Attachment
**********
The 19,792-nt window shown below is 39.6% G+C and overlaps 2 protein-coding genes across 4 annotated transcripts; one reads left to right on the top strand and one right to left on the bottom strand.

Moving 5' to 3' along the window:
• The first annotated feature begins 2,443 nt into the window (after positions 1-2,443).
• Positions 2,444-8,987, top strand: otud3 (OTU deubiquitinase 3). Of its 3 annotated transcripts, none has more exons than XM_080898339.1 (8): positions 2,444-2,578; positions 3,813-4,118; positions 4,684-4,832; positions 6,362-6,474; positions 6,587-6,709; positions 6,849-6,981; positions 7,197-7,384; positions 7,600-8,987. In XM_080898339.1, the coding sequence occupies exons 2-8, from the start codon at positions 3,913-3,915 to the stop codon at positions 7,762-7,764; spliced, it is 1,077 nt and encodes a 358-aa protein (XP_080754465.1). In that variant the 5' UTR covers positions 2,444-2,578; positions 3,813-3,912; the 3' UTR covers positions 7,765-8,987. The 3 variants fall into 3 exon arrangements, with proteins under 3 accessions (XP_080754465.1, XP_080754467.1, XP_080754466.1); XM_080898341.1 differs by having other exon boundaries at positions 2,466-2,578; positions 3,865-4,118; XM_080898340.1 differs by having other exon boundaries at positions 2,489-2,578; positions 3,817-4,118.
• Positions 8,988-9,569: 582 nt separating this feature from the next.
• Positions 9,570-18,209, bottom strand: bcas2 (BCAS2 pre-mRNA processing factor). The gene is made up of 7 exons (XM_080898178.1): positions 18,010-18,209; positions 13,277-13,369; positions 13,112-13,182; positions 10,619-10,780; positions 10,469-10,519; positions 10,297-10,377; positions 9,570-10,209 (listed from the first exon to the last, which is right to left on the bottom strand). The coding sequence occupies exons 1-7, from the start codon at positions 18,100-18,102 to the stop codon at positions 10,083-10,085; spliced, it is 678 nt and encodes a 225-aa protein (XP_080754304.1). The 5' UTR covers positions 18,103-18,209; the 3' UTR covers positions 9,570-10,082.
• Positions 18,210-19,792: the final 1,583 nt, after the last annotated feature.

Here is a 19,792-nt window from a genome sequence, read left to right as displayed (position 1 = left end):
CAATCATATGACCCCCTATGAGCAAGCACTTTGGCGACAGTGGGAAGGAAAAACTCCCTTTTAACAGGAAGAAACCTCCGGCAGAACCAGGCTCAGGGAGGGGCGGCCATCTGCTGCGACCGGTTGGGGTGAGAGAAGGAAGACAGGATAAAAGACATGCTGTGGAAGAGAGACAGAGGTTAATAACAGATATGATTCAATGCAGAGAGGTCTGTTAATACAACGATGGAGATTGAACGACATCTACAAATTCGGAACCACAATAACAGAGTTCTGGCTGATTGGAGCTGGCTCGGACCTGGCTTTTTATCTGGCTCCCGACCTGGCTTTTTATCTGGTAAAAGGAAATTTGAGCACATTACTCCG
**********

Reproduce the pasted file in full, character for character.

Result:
The 19,792-nt window shown below is 39.6% G+C and overlaps 2 protein-coding genes across 4 annotated transcripts; one reads left to right on the top strand and one right to left on the bottom strand.

Moving 5' to 3' along the window:
• The first annotated feature begins 2,443 nt into the window (after positions 1-2,443).
• Positions 2,444-8,987, top strand: otud3 (OTU deubiquitinase 3). Of its 3 annotated transcripts, none has more exons than XM_080898339.1 (8): positions 2,444-2,578; positions 3,813-4,118; positions 4,684-4,832; positions 6,362-6,474; positions 6,587-6,709; positions 6,849-6,981; positions 7,197-7,384; positions 7,600-8,987. In XM_080898339.1, the coding sequence occupies exons 2-8, from the start codon at positions 3,913-3,915 to the stop codon at positions 7,762-7,764; spliced, it is 1,077 nt and encodes a 358-aa protein (XP_080754465.1). In that variant the 5' UTR covers positions 2,444-2,578; positions 3,813-3,912; the 3' UTR covers positions 7,765-8,987. The 3 variants fall into 3 exon arrangements, with proteins under 3 accessions (XP_080754465.1, XP_080754467.1, XP_080754466.1); XM_080898341.1 differs by having other exon boundaries at positions 2,466-2,578; positions 3,865-4,118; XM_080898340.1 differs by having other exon boundaries at positions 2,489-2,578; positions 3,817-4,118.
• Positions 8,988-9,569: 582 nt separating this feature from the next.
• Positions 9,570-18,209, bottom strand: bcas2 (BCAS2 pre-mRNA processing factor). The gene is made up of 7 exons (XM_080898178.1): positions 18,010-18,209; positions 13,277-13,369; positions 13,112-13,182; positions 10,619-10,780; positions 10,469-10,519; positions 10,297-10,377; positions 9,570-10,209 (listed from the first exon to the last, which is right to left on the bottom strand). The coding sequence occupies exons 1-7, from the start codon at positions 18,100-18,102 to the stop codon at positions 10,083-10,085; spliced, it is 678 nt and encodes a 225-aa protein (XP_080754304.1). The 5' UTR covers positions 18,103-18,209; the 3' UTR covers positions 9,570-10,082.
• Positions 18,210-19,792: the final 1,583 nt, after the last annotated feature.

Here is a 19,792-nt window from a genome sequence, read left to right as displayed (position 1 = left end):
CAATCATATGACCCCCTATGAGCAAGCACTTTGGCGACAGTGGGAAGGAAAAACTCCCTTTTAACAGGAAGAAACCTCCGGCAGAACCAGGCTCAGGGAGGGGCGGCCATCTGCTGCGACCGGTTGGGGTGAGAGAAGGAAGACAGGATAAAAGACATGCTGTGGAAGAGAGACAGAGGTTAATAACAGATATGATTCAATGCAGAGAGGTCTGTTAATACAACGATGGAGATTGAACGACATCTACAAATTCGGAACCACAATAACAGAGTTCTGGCTGATTGGAGCTGGCTCGGACCTGGCTTTTTATCTGGCTCCCGACCTGGCTTTTTATCTGGTAAAAGGAAATTTGAGCACATTACTCCG